Bring an artist is one of the toughest things anyone can do. For a variety of reasons. Almost everyone would admit this too, regardless of their big picture view of the art world itself. The last two years I’ve made street art. I went into this eyes wide open, so I expected my work to be tagged, weathered and painted over. I still think the solution to the art “problem” is weak. Check out these images of the location where my art once was.
A couple of weeks ago I added more of my Lies brand posters. Here are some images. I’ve already been painted over and torn down. When it comes to this kind of street art, it’s the nature of the beast. All posters are along the Beltline on Wylie Street in Reynoldstown, Atlanta. Just a couple of blocks east of the famed Krog Street tunnel.
Back home in Atlanta, I decided to take on the notorious metal wall again. The one along the Beltline on Wylie Street. This is the wall I used last summer for three large scale works. This time, the ridges of the wall were not an issue because I was working much smaller than before.
So here are images of the first 25 posters I pasted up in Atlanta. I have more, there will be more coming up in the very near future. Maybe even tonight.
Loyalty above all else will result in lies of one kind or another.
My latest body of work is a series of posters promoting a brand called Lies. The slogan for the Lies brand is Loyalty Above All Else. This is an idea that was conceived and specifically made for the streets. This series is intentionally more straightforward than the non-sequitur based imagery I typically create.
These posters are intended to be a sign of the times. Direct statements about the culture we inhabit in 2017. They are statements that critique our political culture and consumer culture. This statement belongs on the street, not in a gallery.
In our political culture, facts are more often being manipulated beyond recognition. Beyond that we have a leader that doesn’t know how to lead. A man that values loyalty over honesty and integrity. In our consumer culture, manipulated facts are accepted and commonplace. Brand loyalty is what matters most.
At this point, the Loyalty Lies series includes 8 different posters that serve as advertisements promoting the Lies brand. The Lies brand logo comes in two versions (as seen in the first photograph). Background photos are my own (taken straight from my Instagram page). The future is wide open in regard to where this concept goes next.
Earlier this month I was on the road again. This time I pasted up some posters in the city of Louisville. My friend (and Louisville resident) Jennifer Palmer assisted me with the job. We hung up the posters in Smoketown, a neighborhood just southeast of downtown. Here are some pictures of what I left behind.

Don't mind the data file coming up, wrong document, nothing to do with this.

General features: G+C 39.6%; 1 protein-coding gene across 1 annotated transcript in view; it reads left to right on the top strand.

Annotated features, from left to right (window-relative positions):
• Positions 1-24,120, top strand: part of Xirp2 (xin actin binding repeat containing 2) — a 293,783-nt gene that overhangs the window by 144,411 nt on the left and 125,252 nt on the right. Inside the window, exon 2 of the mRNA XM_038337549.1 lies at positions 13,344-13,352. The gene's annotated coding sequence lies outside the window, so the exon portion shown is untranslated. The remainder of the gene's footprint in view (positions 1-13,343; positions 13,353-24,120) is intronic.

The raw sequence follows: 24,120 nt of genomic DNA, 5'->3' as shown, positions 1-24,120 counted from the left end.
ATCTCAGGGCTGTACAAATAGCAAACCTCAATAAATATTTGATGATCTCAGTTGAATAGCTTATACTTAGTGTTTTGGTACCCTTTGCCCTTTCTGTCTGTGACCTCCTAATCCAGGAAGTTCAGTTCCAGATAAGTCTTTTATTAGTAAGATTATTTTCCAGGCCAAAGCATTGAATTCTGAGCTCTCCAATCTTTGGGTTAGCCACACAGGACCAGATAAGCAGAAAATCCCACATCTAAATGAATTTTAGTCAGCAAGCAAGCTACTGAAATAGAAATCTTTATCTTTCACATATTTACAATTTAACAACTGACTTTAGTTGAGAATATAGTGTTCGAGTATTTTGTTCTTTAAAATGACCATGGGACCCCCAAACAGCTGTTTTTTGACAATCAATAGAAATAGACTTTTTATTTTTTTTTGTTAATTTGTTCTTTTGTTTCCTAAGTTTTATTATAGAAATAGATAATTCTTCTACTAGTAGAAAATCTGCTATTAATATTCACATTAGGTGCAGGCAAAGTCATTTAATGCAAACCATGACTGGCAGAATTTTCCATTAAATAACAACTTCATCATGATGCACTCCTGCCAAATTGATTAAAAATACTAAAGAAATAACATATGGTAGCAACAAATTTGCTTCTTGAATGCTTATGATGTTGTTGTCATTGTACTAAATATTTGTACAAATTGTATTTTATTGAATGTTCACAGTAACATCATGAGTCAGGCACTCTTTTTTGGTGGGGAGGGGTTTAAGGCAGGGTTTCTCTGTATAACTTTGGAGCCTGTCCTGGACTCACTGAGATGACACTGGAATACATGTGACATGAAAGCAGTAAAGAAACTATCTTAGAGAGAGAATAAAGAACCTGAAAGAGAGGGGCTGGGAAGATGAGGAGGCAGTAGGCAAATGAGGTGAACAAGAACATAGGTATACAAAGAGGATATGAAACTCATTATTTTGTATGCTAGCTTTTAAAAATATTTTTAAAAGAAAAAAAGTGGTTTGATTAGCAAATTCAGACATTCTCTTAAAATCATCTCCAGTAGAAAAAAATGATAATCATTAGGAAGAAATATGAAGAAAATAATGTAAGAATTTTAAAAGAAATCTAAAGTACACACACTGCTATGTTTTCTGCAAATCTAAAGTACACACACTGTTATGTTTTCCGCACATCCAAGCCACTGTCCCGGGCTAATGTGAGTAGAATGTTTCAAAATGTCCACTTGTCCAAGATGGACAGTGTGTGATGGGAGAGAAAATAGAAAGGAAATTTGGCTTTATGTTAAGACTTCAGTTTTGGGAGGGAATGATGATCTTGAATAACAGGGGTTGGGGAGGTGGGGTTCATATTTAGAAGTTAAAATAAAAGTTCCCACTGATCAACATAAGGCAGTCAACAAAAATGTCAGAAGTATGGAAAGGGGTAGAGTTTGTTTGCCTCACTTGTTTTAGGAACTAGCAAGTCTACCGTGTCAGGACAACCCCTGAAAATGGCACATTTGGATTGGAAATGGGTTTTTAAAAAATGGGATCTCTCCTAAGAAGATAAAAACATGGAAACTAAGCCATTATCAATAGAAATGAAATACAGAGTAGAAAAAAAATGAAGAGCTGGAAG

Last week, I drove to Kansas City to visit my friend Tarin Eicher. I brought along some new work to paste up while out there. Most of it we pasted in Crossroads (specifically Art Alley) and the Historic West Bottoms neighborhood. It was a great trip, had lots of fun. Here are a few images of the work I left behind.
Yesterday was a big day. I finally installed another large scale paste up installation. This time I was assisted by my colleague and friend Mike Brown and SCAD-Atlanta students Daniel Byrd, Sally Burns, Carmen Reyes and Ruby Chen. All students in Mike’s Street Art class.
I decided against using the wall on Wylie Street I used last year. It’s location is perfect, however it’s ridged surface was too difficult to work with. The weather was able to get behind the work which made it deteriorate too quickly. Those three works lasted about 8 months before complete deterioration. Therefore, I needed to find a flat wall so my work could be viewed for a longer period of time.
The students asked me what this work, titled “What Is Old Is New Again (God Machine)” is about. I can sum it up in one sentence. It’s about the business of religion.
The work is located in Reynoldstown, on Fulton Terrace, near the intersection with Chester Avenue.
So, I’ve been telling you all that I’ve been working on something big. As you can now see, I wasn’t joking around. Last night, with the help of a couple of friends (shout out to Damon & Jeff), I installed the first of my new large format pieces of art.
This is my new direction. The work is comprised of many panels and is 8 feet tall and 50 feet wide in total.
Here are some pictures of the preparation, installation and the final result.